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Don't judge the catamaran on the Hobie wave sails. The H16 is much more fun and is a great learning experience. I started out on it as well. The only down side to your listed requirements is the draft. The rudders will *pop* up when they strike or drag on the bottom but you won't be able to effectively sail with them in the up position, more like point in to shore and once they pop, pray your pointed in the right direction. Once you outgrow the tramp and trap life, needing somewhere dry to hide, a meal or other creature comforts, you'll need to look around but to learn to sail and to get some fun under your belt, go for it.

Look for one with or upgrade to:
1. A trailer box (keeps all your stuff stored and locked without sitting on the tramp.)
2. Double trapeze (can't go without unless you sacrifice fun factor, also long tele tiller)
3. Beach wheels (not every launch ramp has a sandy spot to let you slide in and out)
4. Foam Mast topper (can't remember name other than 'anti-turtle thing')
5. Cooler mount for in front of the mast. (beer)
6. Full thin wetsuit (dubs as flotation/warmth)
7. GoPro with a leash
 

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I can't see how anything that sails would be a bad intro.

The important factor is how you learn. While some teach themselves successfully, it is the least likely method to learn the proper techniques and keep from getting frustrated and dropping out.
 

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Comments on a few of the things that have been mentioned...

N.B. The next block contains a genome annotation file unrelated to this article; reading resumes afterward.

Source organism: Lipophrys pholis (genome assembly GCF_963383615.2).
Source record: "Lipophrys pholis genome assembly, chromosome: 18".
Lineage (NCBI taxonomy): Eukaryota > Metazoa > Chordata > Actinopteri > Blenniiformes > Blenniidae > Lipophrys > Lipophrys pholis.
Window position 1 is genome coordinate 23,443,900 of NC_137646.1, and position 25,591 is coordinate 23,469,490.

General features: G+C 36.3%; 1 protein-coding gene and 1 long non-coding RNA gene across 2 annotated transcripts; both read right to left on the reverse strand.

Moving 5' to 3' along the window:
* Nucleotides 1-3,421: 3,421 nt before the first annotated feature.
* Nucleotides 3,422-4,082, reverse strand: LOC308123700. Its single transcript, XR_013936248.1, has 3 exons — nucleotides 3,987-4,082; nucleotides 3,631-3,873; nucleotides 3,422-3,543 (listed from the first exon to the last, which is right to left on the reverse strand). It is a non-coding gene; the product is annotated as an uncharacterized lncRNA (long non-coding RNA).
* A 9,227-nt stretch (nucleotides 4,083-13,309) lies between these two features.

Are cats poor for learning because they don't tack very easily? NO! In fact, that's part of what makes them GOOD for learning. Once you learn how to tack a small catamaran, tacking a monohull is just dead simple. You will almost never get caught in irons, and if you do, you will know exactly how to get out of it. The difficulty of tacking them is a positive for learning on small cats, not a negative.

They tip easily. Yeah, they do. In fact, half the fun is getting them up on one hull and riding that edge, where you are about to tip over but you don't. Do that very much and you will tip over plenty, but you will also learn exactly what it feel like when a boat is at just that point. Lots of people have a fear of heeling--they feel like the boat is about to tip over. Spend time riding the edge on a small catamaran and you will get a good laugh (please, laugh on the inside, not out loud at them) at folks who panic about the boat tipping over when you are just heeling a little bit. You will know, with absolute certainty, by the feel of the boat, that you are nowhere NEAR to tipping over.